BROTHERHOOD OF BLADES (2014) review

brotherhood-of-blades-poster

In the year 1627, the Ming dynasty is in its final years as emperor Chongzhen takes over the throne, and in the process expels powerful Chief Eunuch Wei (Chin Shih Chieh) from his position of power. But a large number of court officials are still secretly in the service of the Eunuch, forming the so-called “Clique” that the emperor decides to dismantle. His prime resource in doing that is the “Jinyiwei”, his imperial assassins who are tasked with arresting, getting a confession out of, and/or killing, all presumed members of the Clique. Three Jinyiwei are chosen for the critical mission of finding and killing the Eunuch himself: Shen Lian (Chang Chen), who is in unrequited love with a courtesan (Cecilia Liu) and is saving up to buy her freedom, Lu Jianxing (Wang Qianyuan) who is desperate to meet his father’s standards by getting a promotion and is ready to bribe his way to it, and Jin Yichuan (Ethan Li), who is being blackmailed by a former friend (Zhou Yiwei) who threatens to reveal their criminal past and the fact he stoile a man’s identity to become a Jinyiwei. The fact that their new superior (Nie Yuan) is a pawn of the Eunuch further complicates the matters and soon an intricate web of lies unravels with tragic consequences.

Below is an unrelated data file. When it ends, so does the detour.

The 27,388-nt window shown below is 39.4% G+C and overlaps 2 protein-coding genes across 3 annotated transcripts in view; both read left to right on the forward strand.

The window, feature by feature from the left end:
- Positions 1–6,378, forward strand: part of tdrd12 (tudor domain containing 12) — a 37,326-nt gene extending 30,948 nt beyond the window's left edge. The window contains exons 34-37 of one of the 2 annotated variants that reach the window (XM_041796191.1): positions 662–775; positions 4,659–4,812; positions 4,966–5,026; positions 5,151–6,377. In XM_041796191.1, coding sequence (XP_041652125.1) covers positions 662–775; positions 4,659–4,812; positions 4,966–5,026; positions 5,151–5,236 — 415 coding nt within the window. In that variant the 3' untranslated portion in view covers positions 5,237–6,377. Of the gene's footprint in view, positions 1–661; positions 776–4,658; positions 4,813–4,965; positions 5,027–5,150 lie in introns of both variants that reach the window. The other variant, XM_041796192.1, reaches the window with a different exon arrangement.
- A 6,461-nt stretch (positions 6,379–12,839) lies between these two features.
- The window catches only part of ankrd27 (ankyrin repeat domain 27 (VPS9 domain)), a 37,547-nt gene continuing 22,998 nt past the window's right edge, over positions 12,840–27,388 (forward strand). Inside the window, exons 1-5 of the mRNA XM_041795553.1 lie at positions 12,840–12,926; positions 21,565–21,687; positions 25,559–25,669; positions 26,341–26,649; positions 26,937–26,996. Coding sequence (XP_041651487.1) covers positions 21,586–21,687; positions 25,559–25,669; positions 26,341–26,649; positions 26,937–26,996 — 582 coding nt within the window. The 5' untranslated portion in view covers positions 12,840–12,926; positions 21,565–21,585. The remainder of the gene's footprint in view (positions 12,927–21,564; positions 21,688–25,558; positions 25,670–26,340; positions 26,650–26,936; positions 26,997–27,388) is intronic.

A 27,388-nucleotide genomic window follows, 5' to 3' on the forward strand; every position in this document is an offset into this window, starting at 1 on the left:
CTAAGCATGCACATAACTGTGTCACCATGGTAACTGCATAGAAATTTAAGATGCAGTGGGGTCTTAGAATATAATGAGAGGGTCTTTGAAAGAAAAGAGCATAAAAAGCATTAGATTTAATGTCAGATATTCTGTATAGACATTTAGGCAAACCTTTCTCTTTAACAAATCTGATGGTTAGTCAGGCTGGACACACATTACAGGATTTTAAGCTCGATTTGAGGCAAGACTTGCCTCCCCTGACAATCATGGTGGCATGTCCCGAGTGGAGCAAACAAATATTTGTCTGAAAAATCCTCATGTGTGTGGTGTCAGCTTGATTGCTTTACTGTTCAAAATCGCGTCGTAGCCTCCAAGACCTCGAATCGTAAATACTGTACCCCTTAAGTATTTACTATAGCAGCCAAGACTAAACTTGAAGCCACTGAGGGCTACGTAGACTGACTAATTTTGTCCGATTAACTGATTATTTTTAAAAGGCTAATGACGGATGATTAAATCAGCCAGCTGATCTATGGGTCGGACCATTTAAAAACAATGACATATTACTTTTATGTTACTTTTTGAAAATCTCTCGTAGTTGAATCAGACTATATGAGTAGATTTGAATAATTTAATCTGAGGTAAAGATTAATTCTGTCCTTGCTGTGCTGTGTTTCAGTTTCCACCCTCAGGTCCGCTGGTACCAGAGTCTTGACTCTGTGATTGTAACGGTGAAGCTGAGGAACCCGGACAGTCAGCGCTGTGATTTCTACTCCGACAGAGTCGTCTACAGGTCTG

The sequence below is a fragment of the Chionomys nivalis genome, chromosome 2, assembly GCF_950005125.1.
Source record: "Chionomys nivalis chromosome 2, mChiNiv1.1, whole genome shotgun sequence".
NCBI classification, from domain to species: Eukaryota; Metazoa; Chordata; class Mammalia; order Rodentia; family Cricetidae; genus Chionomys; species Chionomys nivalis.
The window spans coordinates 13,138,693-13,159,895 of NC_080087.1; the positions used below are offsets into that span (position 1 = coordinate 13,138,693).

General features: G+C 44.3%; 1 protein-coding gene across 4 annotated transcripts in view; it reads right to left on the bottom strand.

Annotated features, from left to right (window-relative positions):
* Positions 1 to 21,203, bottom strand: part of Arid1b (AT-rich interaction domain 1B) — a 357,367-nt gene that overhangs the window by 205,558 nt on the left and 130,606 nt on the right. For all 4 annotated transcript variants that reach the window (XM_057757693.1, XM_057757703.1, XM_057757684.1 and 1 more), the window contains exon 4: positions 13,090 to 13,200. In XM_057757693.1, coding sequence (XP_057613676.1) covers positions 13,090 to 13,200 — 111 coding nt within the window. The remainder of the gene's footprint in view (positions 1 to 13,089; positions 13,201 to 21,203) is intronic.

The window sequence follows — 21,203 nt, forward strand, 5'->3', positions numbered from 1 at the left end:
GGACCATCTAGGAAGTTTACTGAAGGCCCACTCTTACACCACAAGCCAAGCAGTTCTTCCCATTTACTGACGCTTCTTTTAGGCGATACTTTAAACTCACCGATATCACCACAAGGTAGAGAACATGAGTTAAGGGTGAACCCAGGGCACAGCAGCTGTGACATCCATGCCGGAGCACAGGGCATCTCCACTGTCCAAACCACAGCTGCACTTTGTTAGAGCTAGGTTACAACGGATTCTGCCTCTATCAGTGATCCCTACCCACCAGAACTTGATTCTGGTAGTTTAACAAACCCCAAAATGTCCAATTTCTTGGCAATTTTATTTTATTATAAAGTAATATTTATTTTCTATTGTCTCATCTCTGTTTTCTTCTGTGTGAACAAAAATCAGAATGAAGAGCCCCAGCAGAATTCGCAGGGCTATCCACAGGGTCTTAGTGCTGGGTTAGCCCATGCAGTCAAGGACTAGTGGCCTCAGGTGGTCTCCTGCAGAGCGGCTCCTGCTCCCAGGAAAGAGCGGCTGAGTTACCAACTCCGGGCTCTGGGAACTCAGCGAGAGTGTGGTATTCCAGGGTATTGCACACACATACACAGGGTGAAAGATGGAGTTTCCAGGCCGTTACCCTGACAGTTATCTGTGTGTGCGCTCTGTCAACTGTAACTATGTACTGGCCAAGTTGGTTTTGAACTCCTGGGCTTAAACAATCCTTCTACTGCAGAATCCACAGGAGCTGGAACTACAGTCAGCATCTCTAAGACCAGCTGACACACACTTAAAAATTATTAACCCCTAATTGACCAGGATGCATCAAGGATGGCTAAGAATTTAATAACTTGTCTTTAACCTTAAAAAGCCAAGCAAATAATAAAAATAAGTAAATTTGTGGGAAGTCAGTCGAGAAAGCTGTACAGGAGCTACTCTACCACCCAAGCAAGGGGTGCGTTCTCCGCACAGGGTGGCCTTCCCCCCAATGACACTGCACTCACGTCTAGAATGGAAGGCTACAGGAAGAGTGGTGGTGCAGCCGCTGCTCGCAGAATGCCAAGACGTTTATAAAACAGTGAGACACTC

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OUT OF INFERNO (2013) short review

outofinferno_poster One of two high-profile firefighting films that came out in the end of 2013 and beginning of 2014, the Pang Brothers’ Out of Inferno is a disaster film that plays by all the most well-worn rules of the book. It has a typical ‘wrong place, wrong time’ set up as it takes place on the most humid day of the past 50 years in Guangzhou, in a building whose air conditioning inexplicably malfunctions. And before the fire erupts, forthcoming human drama is set up, that will complement the mayhem, and a roster of diverse characters played by familiar faces is introduced. At the center there’s two estranged brothers : Tai Kwan (Lau Ching Wan) is a sturdy, no-nonsense but conflicted fireman called in to deal with the fire, and whose pregnant wife (Angelica Lee) happens to be visiting her obstetrician in the building ; and Keung (Louis Koo), a former fireman himself and now the building’s director of security is also on the spot, holding a fundraiser whose guests he soon has to take to safety. There’s also a diamond-cutter (Hui Siu Hung) whose employees take advantage of the fire to steal the merchandise, a family guy (Eddie Cheung Siu Fai) whose wife is opening a shop in the building, and a few others. This is an efficiently-directed disaster film with often impressive CGI (though nothing ground-breaking on that front), that suffers from an intense and ever growing sense of ‘been there, done that’ as it borrows from countless films, plays out in completely predictable fashion and possesses little originality in a genre that needs originality to generate any kind of relevance or excitement. The chemistry between Lau and Koo, in their 12th pairing, is the film’s saving grace, but in the end nothing is likely to stick in the spectator’s mind. **1/2